It’s been a year since the UK first entered a national lockdown as the coronavirus pandemic swept across Britain. So as the country looks forward to a gradual reopening of the economy following what has been an extraordinary and transformative 12 months for grocery, what are the lasting impacts of the restrictions – and the pandemic – on Britain’s eating and shopping habits?
The age of experimentation
With hospitality forced to close its doors through multiple lockdowns, Brits have been cooking and eating more meals at home over the past year. Households across the UK are now having 136 million more meals together at home each week than they were prior to the pandemic, according to Premier Food’s recently published Kitchen Cooking Index.
In a bid to keep things interesting, shoppers have been experimenting with a greater repertoire of dishes and flavours. One third of households have added a dish to their weekly evening meal routines – with the number of ‘go-to’ dishes households cook each week expanding from an average of 3.6 to 4.0, the report reveals.
Italian meals like pasta and risotto remain the nation’s favourite, accounting for 11.2% of total evening meal occasions, followed by roast dinners (5.7%), Indian food (4.9%) and oriental food (4.5%), the Kitchen Cooking Index found. However, the fastest-growing evening dish through the pandemic was fish & potatoes, followed by vegetarian curry and - somewhat bizarrely - chicken & mash.
This hunger for the unknown is translating to a more diverse shopping basket, according to global market research platform Appinio. Its study of 1,500 consumers published in October 2020 found 36% of Brits had tried a new food product in the past month. Sweets and salty snacks (27%) and frozen products (26%) were among the categories most ripe for experimentation, it revealed.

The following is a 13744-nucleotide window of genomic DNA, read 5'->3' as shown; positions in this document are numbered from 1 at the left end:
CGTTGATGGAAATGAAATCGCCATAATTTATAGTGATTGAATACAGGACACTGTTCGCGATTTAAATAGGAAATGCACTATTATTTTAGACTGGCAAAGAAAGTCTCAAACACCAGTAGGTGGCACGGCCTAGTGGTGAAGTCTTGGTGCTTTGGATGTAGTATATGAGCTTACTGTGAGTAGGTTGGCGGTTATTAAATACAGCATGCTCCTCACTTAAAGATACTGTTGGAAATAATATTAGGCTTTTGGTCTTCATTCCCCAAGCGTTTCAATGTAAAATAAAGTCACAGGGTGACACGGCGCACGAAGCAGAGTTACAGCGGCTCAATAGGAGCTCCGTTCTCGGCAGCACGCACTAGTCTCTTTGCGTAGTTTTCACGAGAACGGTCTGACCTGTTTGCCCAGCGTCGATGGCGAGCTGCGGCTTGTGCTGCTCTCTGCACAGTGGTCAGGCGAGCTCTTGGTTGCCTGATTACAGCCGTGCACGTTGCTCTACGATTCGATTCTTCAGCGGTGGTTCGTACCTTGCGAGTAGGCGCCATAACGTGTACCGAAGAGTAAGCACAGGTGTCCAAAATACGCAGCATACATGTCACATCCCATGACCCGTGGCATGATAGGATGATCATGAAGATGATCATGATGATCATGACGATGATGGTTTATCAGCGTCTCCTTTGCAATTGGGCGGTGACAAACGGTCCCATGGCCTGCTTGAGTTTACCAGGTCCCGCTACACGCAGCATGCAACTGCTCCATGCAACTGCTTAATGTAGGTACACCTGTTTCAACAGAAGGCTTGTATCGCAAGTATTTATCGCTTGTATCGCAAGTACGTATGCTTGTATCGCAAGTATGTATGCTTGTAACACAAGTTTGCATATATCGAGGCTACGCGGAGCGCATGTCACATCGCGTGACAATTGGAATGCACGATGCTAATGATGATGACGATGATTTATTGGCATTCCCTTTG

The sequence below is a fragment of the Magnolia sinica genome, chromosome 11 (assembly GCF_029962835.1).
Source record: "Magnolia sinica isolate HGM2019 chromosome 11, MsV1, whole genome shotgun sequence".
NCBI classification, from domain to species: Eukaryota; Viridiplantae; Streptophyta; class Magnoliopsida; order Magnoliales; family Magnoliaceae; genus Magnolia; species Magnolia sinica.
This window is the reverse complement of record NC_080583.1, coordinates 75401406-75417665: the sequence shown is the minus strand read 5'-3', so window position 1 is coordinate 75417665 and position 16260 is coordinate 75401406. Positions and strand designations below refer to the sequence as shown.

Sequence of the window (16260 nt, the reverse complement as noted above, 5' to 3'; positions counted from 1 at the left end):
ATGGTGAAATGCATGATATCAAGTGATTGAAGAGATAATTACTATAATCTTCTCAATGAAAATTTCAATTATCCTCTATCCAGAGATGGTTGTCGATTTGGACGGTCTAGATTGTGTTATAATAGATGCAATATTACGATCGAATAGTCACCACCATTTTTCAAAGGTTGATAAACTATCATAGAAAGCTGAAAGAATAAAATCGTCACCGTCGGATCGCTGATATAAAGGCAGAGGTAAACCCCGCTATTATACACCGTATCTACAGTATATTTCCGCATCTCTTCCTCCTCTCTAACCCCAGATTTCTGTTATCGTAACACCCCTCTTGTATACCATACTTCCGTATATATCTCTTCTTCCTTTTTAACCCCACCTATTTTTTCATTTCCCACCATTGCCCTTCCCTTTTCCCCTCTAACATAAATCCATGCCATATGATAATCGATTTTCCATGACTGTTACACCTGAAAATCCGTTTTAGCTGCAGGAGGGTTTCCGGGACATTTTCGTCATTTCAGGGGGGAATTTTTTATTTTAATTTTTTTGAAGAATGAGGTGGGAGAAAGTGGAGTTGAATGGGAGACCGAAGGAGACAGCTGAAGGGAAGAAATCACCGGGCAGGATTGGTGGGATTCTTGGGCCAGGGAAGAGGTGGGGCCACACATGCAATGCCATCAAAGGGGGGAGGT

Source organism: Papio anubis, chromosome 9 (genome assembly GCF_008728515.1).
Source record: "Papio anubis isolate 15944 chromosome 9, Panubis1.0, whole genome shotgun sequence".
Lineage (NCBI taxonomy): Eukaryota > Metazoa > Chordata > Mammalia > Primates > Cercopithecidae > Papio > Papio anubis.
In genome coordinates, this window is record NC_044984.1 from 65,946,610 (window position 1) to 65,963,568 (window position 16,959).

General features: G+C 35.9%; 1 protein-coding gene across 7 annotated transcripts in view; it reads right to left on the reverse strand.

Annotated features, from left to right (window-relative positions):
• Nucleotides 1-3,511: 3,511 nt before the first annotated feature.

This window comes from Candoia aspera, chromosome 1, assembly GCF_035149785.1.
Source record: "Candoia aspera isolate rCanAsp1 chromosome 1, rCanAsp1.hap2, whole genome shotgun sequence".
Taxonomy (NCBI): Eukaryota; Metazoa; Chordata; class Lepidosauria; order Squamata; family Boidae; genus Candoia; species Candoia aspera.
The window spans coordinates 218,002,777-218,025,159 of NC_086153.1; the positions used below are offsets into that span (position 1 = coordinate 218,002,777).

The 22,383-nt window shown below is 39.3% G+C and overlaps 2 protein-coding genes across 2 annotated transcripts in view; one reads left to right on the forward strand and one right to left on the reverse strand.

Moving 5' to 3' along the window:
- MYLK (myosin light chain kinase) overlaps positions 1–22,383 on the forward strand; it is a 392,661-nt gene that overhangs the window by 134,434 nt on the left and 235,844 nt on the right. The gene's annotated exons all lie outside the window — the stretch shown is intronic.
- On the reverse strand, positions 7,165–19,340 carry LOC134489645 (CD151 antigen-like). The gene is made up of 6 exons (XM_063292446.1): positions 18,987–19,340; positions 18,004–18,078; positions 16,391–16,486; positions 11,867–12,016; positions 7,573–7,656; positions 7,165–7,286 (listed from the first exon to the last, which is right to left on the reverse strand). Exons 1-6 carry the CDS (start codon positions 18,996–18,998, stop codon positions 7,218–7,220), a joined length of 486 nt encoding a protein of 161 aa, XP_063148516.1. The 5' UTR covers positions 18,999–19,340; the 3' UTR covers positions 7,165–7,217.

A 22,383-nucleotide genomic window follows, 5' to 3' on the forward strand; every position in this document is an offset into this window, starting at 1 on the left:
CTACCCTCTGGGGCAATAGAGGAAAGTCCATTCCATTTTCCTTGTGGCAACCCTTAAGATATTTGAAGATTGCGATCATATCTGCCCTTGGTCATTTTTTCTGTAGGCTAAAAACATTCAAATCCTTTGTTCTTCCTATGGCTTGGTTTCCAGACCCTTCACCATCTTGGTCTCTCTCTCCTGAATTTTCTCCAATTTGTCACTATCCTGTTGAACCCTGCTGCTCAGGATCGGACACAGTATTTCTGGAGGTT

Looking beyond lockdown, the home cooking trend looks set to stay, with 73% of the 2,000 Brits surveyed by YouGov for the Kitchen Cooking Index claiming they had enjoyed their time spent in the kitchen, cooking meals for themselves and their household.
What’s more, an overwhelming majority (91%) said they intended to continue cooking at home as much as they had been the past year, or more. The cost saving potential was the biggest driver (58%), followed by the potential health benefits (58%) of cooking from home.
Health has become a major focus during the pandemic. Concerns over the virus - and evidence that obesity could increase the risk of serious disease or death from Covid-19 - mean more shoppers are looking to shape up and improve their general wellbeing.
When asked about their priorities for next year, 81% of Brits surveyed by YouGov for the Kitchen Cooking Index said they wanted to eat more healthily.
With this year’s Veganuary campaign attracting over 600,000 pledges, it’s perhaps unsurprising that meat-free meals have become a more popular addition to household menus. Plant-based meals were up 46% compared with the previous year, and vegetarian meals were up 25%, the Kitchen Cooking Index reveals.
Brits have also bought more fruit & veg during the pandemic, according to Appinio. In February 2021, its ‘Corona Report’ found that 35% of Brits were consuming more fruit and 33% were consuming more vegetables (up five and six percentage points respectively).
But plant-based isn’t the only potential growth area. Lumina Intelligence predicts food and drink products claiming to improve energy levels, sleep quality and gut health will gain ground in 2021. “Recent NPD has promoted mental function, mobility, pain relief, as well as improved immune system function,” notes its Future of Convenience report.
Convenience foods like ready meals and pizzas haven’t fared so well. With Brits rediscovering the health benefits of cooking from scratch, convenience cooking was down 1.1% as a share of total cooking last year compared to before the pandemic, according to the Kitchen Cooking Index. The Grocer’s own report found sales of chilled ready meals plummeted 3.6% in 2020.
So far, sweets and salty snacks appear to have bucked the general health trend. Brits bought an extra 16.1 million kgs of bagged snacks last year and 2.2 million extra kilos of sweets, The Grocer’s Top Products survey revealed.